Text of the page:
What is the best workout to increase speed and agility? Here are some great workouts and drills from our forum members to help improve performance. Get opinions about what sports require the most and least amount of speed.
Speed and agility are very important qualities of a good athlete. Some sports can rely solely on speed and agility.
How can you increase your speed and agility? Be specific?
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Speed and agility is an important part of many common sports and developing these two attributes can make a massive difference to your performance. Below I will guide you through the basics to start improving your speed and agility and help you get on track to becoming a more powerful and explosive athlete.
Increasing Speed & Agility
How Can You Increase Your Speed And Agility? Be Specific?
There are many ways you can increase your speed depending on many attributes such as your level of fitness, training experience, body composition etc.
For the average trained athlete the quickest way to increase linear speed is through short sprints with full recovery (5-50m for team sport athletes) and improving technique. Weight training (via improving relative body strength i.e. strength/bodyweight) will help improve speed. Without sprinting it will not have much of an impact on increasing your speed. The same goes for leaping and bounding plyometric drills and improving flexibility and mobility.
Improving technique requires a coach to analyze, critique and suggest improvements whether that coach is physically present at your training sessions or not (i.e. posting videos of your training sessions online to your coach is an option).
For the untrained athlete the quickest way to increase linear speed (as well as agility) is through improvements in body composition (i.e. losing fat if overweight or increasing muscle mass if underweight) and GPP (stands for general physical preparation i.e. in the case of sprinting boosting general fitness and relative body strength).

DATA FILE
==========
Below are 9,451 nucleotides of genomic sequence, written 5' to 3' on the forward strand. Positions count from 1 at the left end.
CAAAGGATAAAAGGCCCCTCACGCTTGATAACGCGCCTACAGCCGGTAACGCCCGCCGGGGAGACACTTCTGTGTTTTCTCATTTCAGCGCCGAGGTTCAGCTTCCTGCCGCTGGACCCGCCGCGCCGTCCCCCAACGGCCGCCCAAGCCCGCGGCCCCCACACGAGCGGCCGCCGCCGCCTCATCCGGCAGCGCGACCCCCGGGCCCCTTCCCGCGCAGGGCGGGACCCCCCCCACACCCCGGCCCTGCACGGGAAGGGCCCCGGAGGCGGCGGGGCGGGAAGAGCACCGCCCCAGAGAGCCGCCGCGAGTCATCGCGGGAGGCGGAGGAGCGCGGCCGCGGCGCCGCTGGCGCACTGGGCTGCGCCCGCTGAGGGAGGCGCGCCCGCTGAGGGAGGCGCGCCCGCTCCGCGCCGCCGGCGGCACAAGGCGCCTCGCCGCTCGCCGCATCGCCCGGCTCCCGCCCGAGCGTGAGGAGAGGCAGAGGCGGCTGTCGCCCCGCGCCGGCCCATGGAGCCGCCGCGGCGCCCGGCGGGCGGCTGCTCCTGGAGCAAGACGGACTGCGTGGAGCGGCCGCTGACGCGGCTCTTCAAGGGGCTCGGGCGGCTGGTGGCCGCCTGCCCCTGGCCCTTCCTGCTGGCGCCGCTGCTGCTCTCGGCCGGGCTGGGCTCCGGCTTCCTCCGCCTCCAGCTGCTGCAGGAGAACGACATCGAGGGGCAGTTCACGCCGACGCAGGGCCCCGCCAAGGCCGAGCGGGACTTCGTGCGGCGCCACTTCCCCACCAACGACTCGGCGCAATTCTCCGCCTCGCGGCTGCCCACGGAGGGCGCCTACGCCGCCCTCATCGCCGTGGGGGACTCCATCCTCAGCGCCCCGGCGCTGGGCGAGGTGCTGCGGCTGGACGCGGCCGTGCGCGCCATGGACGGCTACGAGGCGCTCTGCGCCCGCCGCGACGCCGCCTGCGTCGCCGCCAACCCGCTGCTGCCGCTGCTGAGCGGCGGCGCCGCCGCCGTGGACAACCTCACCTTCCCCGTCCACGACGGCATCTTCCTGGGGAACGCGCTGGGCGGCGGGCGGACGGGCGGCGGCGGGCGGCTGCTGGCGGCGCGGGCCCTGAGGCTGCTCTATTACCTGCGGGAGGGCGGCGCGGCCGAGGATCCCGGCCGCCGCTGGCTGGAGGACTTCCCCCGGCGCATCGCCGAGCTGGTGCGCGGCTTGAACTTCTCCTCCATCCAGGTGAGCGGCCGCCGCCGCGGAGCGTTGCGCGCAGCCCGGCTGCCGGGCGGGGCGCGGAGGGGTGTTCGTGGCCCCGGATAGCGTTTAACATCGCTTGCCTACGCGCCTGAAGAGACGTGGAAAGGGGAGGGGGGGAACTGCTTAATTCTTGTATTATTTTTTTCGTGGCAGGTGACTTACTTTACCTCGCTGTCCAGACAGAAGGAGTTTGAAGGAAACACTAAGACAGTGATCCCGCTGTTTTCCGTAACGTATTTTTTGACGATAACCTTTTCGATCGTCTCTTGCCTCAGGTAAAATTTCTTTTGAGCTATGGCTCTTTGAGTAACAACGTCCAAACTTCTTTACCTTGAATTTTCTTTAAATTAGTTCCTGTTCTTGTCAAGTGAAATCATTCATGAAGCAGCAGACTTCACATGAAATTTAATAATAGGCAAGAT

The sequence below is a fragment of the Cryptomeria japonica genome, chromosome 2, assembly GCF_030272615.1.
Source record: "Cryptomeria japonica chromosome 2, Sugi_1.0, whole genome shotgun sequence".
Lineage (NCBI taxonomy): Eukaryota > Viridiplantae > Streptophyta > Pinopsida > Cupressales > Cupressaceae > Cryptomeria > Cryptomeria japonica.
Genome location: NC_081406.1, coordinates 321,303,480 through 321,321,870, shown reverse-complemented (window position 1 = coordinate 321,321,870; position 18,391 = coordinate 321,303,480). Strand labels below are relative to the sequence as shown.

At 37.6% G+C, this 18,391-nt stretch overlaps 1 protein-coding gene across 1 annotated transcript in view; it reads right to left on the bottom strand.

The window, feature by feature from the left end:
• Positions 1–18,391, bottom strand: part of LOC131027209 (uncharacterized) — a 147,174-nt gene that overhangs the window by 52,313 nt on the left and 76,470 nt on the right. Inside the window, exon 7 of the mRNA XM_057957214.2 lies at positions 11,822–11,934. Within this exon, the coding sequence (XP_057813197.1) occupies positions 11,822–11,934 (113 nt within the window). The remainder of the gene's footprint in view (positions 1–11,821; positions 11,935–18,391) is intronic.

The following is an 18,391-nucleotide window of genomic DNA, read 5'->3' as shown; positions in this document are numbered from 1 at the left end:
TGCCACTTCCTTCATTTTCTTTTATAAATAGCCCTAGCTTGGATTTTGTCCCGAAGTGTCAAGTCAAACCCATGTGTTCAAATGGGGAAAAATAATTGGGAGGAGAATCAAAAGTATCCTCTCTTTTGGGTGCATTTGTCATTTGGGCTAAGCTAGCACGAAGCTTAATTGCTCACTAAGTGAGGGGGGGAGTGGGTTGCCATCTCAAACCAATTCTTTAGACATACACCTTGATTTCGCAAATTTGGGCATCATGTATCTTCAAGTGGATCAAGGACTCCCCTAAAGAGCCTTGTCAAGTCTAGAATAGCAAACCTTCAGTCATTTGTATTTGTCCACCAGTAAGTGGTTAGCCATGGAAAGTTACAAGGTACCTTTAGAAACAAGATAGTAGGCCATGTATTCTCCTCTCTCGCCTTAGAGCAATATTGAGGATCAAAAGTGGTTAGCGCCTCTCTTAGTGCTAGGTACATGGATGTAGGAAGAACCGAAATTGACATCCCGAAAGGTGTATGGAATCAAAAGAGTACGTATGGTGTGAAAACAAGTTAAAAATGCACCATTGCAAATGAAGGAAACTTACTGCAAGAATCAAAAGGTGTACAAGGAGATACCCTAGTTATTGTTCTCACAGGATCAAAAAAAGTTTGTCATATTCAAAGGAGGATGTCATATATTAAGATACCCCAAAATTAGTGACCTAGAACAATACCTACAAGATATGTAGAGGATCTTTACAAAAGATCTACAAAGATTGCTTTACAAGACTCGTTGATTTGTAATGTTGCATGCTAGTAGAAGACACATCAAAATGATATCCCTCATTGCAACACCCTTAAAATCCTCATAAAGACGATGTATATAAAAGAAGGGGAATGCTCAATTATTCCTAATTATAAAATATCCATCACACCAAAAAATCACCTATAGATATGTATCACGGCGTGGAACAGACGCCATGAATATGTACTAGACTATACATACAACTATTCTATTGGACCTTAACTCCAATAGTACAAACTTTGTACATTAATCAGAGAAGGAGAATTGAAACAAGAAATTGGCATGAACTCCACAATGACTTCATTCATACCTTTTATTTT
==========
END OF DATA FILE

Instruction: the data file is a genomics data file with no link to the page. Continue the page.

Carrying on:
Max effort sprinting and agility training is not required until the untrained athlete has reached a suitable body composition and level of GPP.
Agility refers to the ability to start, stop and change direction. Most training drills that develop agility can be very stressful on the joints and on soft tissue and hence must be done with low volume. Examples of these higher impact drills are plyometric drills (leaping and bounding) and cone drills. Medicine ball drills fall under
the low impact category.
In the in-season it is not necessary to work on high impact agility drills. Practices and games will cover specific agility required for the sport. Doing more agility drills will not provide any extra benefit during this time. It will only increase the chance of injury.
There's a lot of misinformation out there about sprint training, so be careful what you read. In the opinion of most good sprint coaches, getting fast requires you to train smart rather than train hard.
You shouldn't feel absolutely dead on your feet with bucket loads of lactic acid flooding your muscles after any session (this will only hamper recovery between sessions, which is not ideal; recovery is the key to progress). Whenever you feel you start to slow from fatigue, the session should stop immediately. It's important to remember you are not training to be a slow, long distance runner, you're training to be a powerful, explosive athlete.
Before I get into the sample routines, I must mention that training to get fast and agile can be hard on the body (even moreso if the volume is higher). Not only do your muscles need time to recover but so does your CNS (Central Nervous System), which controls motor responses to sensory stimulus in the body.
It is recommended you have at least 48 hours rest between high intensity training days in order to optimize the functioning of the CNS so you can train at your best every high intensity session, so between each high intensity day you can have a low intensity day to recuperate.
Below is a sample training schedule to improve speed and agility in the off season geared toward team sports athletes (that's not to say it wouldn't benefit other types of athletes, but their training may take a different focus, particularly track and field athletes).
Pre/in-season training would require the athlete to be able to adjust his training volume to fit the frequency and intensity of the team practice sessions/games i.e. if the athlete is going through a high intensity team practice/game regimen then the training volume and frequency for weights and sprint training would need to be lowered and agility training removed (If you don't understand you'll see better when I discuss my own training plans).
Disclaimer: As with undertaking any exercise program be sure to consult a physician before jumping straight into any of the program or exercises listed below.
Off Season (Trained Athlete)
Day 1 (HI): Sprints & Weights: